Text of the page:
The BBC’s popularity, both in the UK and abroad, should be welcomed not disparaged.
The political soundtrack surrounding the BBC has once again turned ominous. John Whittingdale. The Culture Secretary has implied that the Corporation has become too large and has strayed from its core mission. He’s even discussed moving from the licence fee to a subscription model.
Responding to this torrent of depreciation in an article for Den of Geek, Simon Brew skewers the most counter-intuitive argument that’s made against the Corportation:
Yet it seems the popularity of the BBC – certainly in the current political climate – may yet be its Kryptonite. There appears to be a growing feeling amongst the current government that the BBC should be using its substantive receipts from the licence fee to fund more niche programming, rather than chasing ratings. In the last month, we’ve learned that over £600m from the BBC’s coffers is set to fund the licence fee for over 75s, at a time when job cuts at the corporation are already being announced. Yet that’s just the beginning of what most concede to be times of real change for the organisation.
Ultimately, on the surface at least, it’s the high ratings that continue to paint a target on the BBC’s back. The argument runs that the BBC should use the bulk of its money – as it actually does, but let’s go with it for a second – on more niche programming. Why spend the money on shows like Doctor Who and EastEnders, when there’s no commercial organisation that wouldn’t? (overlooking, of course, the fact that the BBC took a gamble on both to start with. And that through its most popular show, EastEnders, it’s given a voice to issues that struggle otherwise to get an airing).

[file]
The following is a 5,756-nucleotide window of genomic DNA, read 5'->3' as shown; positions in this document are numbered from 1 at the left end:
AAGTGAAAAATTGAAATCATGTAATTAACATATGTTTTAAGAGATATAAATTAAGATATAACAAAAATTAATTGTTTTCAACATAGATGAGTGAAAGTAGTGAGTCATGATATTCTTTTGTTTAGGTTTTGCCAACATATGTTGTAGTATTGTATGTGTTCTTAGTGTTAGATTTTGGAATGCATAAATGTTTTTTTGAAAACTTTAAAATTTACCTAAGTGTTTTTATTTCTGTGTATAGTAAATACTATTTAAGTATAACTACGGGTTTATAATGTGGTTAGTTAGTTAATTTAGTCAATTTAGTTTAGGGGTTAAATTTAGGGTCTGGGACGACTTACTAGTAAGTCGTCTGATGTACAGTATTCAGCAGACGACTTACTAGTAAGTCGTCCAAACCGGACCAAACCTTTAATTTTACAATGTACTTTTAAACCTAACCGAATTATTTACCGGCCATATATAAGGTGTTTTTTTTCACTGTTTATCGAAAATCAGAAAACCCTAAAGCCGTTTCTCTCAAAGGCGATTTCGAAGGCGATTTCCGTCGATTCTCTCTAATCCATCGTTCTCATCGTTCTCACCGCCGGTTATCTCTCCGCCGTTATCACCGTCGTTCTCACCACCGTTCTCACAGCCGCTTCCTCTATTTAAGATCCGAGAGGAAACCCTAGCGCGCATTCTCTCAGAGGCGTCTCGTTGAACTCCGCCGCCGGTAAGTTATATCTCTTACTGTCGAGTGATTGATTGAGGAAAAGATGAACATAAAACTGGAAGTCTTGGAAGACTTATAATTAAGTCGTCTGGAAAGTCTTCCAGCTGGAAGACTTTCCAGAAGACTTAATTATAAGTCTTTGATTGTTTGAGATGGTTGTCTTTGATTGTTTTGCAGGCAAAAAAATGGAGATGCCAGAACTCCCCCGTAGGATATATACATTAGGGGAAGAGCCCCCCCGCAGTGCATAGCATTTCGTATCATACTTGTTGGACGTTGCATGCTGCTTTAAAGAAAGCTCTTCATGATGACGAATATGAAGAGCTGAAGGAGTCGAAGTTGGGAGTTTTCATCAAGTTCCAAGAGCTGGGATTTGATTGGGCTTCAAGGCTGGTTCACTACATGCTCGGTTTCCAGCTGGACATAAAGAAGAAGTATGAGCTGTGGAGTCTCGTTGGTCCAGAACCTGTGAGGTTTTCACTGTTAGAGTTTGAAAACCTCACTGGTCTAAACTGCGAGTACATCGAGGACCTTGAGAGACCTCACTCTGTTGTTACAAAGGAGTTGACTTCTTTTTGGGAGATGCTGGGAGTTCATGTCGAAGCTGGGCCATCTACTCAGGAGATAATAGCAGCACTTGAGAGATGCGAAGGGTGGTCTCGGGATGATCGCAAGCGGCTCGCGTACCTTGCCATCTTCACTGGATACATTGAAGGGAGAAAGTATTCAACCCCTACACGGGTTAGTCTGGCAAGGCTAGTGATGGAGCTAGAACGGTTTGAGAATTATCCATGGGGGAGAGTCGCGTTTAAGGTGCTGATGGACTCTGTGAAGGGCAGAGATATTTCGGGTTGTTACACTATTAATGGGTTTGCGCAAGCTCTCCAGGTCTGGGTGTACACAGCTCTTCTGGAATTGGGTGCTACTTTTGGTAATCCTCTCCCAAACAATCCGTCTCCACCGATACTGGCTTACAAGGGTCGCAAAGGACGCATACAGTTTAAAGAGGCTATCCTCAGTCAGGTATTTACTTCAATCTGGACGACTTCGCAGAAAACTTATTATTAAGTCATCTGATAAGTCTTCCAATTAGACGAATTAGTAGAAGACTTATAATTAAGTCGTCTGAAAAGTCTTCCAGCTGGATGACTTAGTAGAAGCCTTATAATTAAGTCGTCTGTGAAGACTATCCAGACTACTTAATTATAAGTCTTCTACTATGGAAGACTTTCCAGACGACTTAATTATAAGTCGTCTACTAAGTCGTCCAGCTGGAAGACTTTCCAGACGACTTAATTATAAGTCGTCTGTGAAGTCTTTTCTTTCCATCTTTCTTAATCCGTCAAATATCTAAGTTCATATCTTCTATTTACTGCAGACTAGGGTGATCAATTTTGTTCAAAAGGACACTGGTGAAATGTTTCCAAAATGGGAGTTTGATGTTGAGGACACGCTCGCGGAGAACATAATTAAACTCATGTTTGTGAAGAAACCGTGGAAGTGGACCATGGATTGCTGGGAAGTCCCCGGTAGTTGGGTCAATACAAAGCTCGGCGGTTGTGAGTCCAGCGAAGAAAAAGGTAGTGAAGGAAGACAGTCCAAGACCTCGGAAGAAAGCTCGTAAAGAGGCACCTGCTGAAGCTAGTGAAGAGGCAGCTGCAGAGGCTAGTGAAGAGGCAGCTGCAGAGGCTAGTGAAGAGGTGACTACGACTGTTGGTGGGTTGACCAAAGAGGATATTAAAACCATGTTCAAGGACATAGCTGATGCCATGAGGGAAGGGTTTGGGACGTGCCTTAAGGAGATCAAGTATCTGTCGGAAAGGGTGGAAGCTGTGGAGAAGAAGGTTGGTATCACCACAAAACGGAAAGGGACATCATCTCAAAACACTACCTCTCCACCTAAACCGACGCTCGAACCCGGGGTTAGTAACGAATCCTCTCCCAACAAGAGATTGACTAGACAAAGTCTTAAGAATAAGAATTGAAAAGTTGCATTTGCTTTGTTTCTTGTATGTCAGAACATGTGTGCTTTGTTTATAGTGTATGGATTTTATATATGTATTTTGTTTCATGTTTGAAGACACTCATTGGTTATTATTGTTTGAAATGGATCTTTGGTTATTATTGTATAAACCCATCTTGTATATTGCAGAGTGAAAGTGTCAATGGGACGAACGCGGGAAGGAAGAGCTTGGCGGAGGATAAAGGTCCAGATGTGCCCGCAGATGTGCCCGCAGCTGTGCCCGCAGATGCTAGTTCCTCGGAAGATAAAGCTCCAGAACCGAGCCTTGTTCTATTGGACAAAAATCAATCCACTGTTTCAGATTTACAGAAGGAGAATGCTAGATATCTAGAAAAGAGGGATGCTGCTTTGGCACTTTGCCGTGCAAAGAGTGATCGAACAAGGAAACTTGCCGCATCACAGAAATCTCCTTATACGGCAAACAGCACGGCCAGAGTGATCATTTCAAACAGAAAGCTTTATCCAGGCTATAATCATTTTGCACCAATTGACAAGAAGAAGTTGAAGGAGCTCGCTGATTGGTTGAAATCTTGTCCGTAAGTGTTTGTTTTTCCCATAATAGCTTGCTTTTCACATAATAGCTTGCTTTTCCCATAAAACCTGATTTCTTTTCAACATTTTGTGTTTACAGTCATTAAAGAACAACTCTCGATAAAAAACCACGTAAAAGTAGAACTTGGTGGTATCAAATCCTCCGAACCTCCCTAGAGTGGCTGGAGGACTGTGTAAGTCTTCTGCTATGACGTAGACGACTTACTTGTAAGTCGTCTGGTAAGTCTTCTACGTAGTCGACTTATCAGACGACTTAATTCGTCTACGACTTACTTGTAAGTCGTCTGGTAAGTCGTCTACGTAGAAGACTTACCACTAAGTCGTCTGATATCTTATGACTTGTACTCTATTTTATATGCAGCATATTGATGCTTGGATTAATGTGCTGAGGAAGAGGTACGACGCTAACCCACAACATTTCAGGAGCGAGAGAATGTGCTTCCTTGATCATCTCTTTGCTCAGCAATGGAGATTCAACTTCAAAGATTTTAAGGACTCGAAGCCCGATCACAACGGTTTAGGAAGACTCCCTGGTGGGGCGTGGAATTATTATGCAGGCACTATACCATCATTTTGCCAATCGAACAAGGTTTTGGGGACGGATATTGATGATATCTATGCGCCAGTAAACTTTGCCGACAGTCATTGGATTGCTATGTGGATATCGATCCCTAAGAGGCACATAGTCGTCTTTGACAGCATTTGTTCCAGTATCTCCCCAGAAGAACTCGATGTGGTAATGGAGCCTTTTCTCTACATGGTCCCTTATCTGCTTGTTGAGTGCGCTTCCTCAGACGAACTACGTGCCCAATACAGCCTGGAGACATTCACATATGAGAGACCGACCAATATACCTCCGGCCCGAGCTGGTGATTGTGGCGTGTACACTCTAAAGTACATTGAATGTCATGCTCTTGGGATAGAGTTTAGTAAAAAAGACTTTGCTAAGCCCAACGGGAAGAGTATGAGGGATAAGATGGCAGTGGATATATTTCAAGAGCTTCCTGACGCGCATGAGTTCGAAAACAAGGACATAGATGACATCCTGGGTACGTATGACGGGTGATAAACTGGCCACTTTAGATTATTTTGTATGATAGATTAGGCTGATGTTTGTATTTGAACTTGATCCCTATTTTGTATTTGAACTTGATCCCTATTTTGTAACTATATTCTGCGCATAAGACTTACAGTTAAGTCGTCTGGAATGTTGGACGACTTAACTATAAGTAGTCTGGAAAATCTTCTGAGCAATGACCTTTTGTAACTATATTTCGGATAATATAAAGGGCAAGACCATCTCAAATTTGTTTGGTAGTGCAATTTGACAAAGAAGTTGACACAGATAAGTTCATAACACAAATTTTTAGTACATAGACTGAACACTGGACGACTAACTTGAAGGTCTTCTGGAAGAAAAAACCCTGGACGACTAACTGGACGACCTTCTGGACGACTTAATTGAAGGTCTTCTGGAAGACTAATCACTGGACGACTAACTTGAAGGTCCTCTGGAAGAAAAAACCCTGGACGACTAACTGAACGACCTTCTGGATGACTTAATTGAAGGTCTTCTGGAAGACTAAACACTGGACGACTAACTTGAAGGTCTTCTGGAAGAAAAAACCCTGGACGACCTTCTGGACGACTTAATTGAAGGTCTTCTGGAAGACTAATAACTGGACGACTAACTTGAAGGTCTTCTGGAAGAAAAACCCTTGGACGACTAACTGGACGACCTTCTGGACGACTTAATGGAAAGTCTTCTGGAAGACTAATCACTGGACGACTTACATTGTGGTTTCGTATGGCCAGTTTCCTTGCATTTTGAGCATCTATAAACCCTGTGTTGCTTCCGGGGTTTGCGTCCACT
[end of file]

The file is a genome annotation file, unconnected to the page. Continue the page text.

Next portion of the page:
It’s not tricky to see the road ahead with the argument here, and it doesn’t point to a happy future for the corporation. Let’s say the BBC stops mixing in populist output amongst its content. It would be fair to assume that its ratings would drop. When said ratings drop, in comes the next argument: why should everyone have to pay a licence fee, when the programmes just aren’t as popular any more?
I not only wholeheartedly agree with this argument but actually think it can also take on a global dimension. I’ve already blogged this week about how the BBC helps to raise the UK’s prestige and status around the world. We tend to think of this as being about news but it’s much wider than that. Top Gear has/had (?) a larger audience than the entire World Service. Budget cuts may already have forced the BBC to stop broadcasting in Mandarin (because Mandarin speaking people aren’t an important audience right?) and the Communist Party may block its website but there’s still a Sherlock themed café in Shanghai. So even if you think ITV can pick up the slack at home, you should still want the BBC to flex those mass appeal muscles so it can remain popular abroad.
Indeed, this is part of the reason why a subscription model misses the point. Whether or not you watch the programs the BBC makes, you are still benefiting from the work it does as an ambassador for our country.